Candidates vying to become the next mayor of the Kenai Peninsula Borough convened Wednesday for an election forum — one of their final group appearances before election day. Over the course of about an hour, candidates made some of their last pitches to a crowded conference room laden with Valentine’s Day-themed campaign bric-a-brac and local business owners.
Candidates were given time to make opening and closing statements in addition to time to answer questions, which moderator Merrill Sikorski said were submitted by chamber members and were more numerous than for any other election forum in the last 12 months.
Candidates Dave Carey and Linda Farnsworth-Hutchings currently serve on the Soldotna City Council, Peter Micciche is a former president of the Alaska Senate and Zach Hamilton is a co-owner of Brothers Cafe in Kenai. Robert Wall, who is running a write-in campaign for the same seat, did not participate in Wednesday’s forum.
In introducing themselves to attendees, candidates had different focus areas. Micciche cited his extensive experience in government at the state and local level, Hamilton emphasized his commitment to being an ethical leader, Carey said he would bring his personal philosophies of fiscal responsibility to the seat and Farnsworth-Hutchings explained her personal and family legacy of service to the central peninsula.
On the topic of tourism, candidates generally agreed that the borough has a role in helping promote the attributes of the borough alongside city chambers of commerce and self-promotion by individual businesses. Multiple candidates emphasized the importance of tourism as a piece of the borough’s economy.
“We need to continue to invest so that people understand how incredible it is to live, work, play and visit here,” Micciche said. “It is a major economic driver in this borough, and we need to make sure that it continues to be along with the other industries.”
“The borough should be the collaborator with all the chambers (and) all the cities, large and small, to make sure that we market the entire borough,” Carey said. “ … Should the borough be involved? Yes, on a substantial level. Bring in the people. The more we bring in the people to what we’re doing, the better this borough will be.”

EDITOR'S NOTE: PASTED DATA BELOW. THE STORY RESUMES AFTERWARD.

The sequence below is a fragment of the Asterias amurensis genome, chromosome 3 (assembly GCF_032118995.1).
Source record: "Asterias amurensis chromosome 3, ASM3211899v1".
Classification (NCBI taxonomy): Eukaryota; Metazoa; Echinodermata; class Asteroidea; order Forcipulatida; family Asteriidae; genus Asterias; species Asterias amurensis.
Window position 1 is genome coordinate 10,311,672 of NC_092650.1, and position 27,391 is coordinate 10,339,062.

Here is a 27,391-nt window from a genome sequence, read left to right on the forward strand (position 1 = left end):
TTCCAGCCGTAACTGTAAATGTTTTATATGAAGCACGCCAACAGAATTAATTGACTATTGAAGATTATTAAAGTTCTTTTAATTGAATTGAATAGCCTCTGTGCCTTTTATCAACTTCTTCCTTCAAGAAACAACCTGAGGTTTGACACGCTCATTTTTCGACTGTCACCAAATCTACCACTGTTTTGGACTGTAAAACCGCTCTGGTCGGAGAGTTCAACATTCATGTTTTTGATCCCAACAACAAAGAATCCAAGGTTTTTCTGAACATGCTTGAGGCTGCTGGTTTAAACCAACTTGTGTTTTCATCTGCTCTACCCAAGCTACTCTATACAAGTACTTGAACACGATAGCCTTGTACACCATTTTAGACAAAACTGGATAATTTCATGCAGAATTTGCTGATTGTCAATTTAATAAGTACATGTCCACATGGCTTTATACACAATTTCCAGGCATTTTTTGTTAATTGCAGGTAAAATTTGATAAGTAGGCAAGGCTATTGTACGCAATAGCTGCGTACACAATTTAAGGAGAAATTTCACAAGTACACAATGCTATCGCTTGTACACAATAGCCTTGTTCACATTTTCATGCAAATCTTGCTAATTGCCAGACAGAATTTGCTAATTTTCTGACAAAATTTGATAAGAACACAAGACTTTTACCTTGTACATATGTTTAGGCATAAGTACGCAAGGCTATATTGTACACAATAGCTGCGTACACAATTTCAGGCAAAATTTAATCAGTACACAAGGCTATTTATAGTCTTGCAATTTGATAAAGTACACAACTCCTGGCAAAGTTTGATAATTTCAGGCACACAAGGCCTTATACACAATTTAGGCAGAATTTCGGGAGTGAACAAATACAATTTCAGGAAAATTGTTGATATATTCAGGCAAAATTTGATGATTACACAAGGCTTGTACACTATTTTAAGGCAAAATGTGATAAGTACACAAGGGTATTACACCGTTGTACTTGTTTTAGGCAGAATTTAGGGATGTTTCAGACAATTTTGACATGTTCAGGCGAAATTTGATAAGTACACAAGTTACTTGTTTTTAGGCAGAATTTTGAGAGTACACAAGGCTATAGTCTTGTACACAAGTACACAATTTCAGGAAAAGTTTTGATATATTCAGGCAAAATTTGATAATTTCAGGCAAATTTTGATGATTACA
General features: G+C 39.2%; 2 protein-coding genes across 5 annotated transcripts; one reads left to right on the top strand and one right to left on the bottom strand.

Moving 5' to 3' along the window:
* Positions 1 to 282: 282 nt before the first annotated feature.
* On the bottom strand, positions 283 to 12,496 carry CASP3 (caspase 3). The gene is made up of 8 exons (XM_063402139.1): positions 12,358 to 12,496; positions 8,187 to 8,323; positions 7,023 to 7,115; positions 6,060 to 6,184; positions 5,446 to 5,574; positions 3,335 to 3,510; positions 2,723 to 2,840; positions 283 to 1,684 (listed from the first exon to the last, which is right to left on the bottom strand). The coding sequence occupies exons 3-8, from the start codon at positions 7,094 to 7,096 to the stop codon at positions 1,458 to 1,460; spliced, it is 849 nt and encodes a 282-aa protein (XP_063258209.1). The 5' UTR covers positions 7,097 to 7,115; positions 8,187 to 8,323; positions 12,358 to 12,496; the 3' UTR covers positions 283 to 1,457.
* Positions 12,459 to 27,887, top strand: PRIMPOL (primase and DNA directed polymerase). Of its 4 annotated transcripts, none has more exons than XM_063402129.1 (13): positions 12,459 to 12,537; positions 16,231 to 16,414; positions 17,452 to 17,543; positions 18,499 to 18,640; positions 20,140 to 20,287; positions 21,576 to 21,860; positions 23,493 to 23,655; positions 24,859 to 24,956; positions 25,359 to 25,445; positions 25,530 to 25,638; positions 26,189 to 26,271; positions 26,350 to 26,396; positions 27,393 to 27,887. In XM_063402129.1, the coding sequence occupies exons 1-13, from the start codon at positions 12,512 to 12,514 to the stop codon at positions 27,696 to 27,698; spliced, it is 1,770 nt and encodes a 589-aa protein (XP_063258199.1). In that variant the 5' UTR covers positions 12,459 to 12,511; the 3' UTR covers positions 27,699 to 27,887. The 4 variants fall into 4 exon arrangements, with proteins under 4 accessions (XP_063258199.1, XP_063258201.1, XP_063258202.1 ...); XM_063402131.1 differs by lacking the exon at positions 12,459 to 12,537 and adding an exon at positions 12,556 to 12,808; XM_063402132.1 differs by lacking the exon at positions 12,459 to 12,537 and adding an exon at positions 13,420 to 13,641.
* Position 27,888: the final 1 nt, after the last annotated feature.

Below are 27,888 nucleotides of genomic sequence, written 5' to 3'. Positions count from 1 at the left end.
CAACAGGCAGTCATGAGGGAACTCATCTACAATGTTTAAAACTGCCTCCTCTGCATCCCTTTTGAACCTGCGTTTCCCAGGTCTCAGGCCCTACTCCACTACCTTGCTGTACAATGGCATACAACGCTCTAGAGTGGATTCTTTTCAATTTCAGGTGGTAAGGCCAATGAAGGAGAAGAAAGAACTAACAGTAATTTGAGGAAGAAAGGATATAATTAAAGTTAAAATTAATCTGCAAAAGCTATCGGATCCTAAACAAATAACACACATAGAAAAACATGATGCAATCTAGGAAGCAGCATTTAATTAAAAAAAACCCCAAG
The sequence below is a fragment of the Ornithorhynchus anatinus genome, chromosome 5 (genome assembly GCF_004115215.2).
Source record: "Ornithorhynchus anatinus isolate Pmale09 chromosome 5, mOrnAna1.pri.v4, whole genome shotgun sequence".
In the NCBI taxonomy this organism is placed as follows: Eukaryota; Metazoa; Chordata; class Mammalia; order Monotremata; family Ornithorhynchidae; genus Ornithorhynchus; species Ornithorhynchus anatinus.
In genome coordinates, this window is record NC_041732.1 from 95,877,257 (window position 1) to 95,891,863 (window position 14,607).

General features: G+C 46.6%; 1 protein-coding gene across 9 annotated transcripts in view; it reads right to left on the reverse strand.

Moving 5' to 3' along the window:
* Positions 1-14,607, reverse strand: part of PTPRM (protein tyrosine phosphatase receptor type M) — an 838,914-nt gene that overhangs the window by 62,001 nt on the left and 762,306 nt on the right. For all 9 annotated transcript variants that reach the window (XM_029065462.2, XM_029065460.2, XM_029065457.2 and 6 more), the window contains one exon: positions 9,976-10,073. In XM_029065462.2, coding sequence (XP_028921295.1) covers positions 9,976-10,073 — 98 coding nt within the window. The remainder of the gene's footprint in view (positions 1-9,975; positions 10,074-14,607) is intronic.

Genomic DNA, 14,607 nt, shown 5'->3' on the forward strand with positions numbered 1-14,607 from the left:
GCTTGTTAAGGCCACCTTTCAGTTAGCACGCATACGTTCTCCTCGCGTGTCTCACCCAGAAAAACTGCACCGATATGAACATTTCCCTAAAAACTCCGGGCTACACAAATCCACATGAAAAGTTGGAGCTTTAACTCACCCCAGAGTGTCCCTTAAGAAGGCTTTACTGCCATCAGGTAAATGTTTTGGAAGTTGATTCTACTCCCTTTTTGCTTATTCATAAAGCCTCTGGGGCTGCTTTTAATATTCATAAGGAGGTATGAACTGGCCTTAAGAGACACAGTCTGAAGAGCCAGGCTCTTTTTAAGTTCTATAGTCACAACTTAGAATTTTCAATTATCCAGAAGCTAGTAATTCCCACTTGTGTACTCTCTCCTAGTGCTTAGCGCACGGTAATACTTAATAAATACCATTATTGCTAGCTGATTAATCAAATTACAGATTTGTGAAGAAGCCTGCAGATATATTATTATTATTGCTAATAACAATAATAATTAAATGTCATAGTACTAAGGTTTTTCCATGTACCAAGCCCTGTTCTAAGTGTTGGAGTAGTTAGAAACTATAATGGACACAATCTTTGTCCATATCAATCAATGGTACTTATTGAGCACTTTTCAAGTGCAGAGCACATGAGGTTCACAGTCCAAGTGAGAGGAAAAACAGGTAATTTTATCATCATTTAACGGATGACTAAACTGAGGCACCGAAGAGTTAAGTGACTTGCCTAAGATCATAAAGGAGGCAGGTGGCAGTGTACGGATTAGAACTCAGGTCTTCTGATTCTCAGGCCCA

Candidates were excited about initiatives in both Kenai and Soldotna to revitalize waterfront properties as a way to boost economic activities in the city, with Farnsworth-Hutchings and Hamilton saying the borough can play a facilitating role in moving those projects.
“Collaboration is the big thing,” Farnsworth-Hutchings said. “Listening and assisting where the borough mayor can.”
Hamilton, a small business owner, described himself as the “embodiment of creativity” and said the mayor can be a catalyst for forward movement on both initiatives, which he said would also benefit his own business.
“I’m the embodiment of what the overall goal would be, to have a growth mindset here in our communities and to see development happen,” Hamilton said. “What is the end result of developing our riverfront? It’s that there are drivers for economic development in two of our borough communities and within our borough.”
When asked about what they thought an appropriate amount is for the borough’s senior property tax exemption, nearly all candidates said clearly that they think seniors should be incentivized to stay on the Kenai Peninsula. Carey called it “repugnant” to question the value of seniors and Farnsworth-Hutchings said the borough has other ways of collecting tax revenues.
Micciche, drawing attention to what he said is a large number of grandparents on the Kenai Peninsula who are raising their grandchildren, said seniors “deserve a break” and that he would oppose any proposals to cut the borough’s senior tax exemption.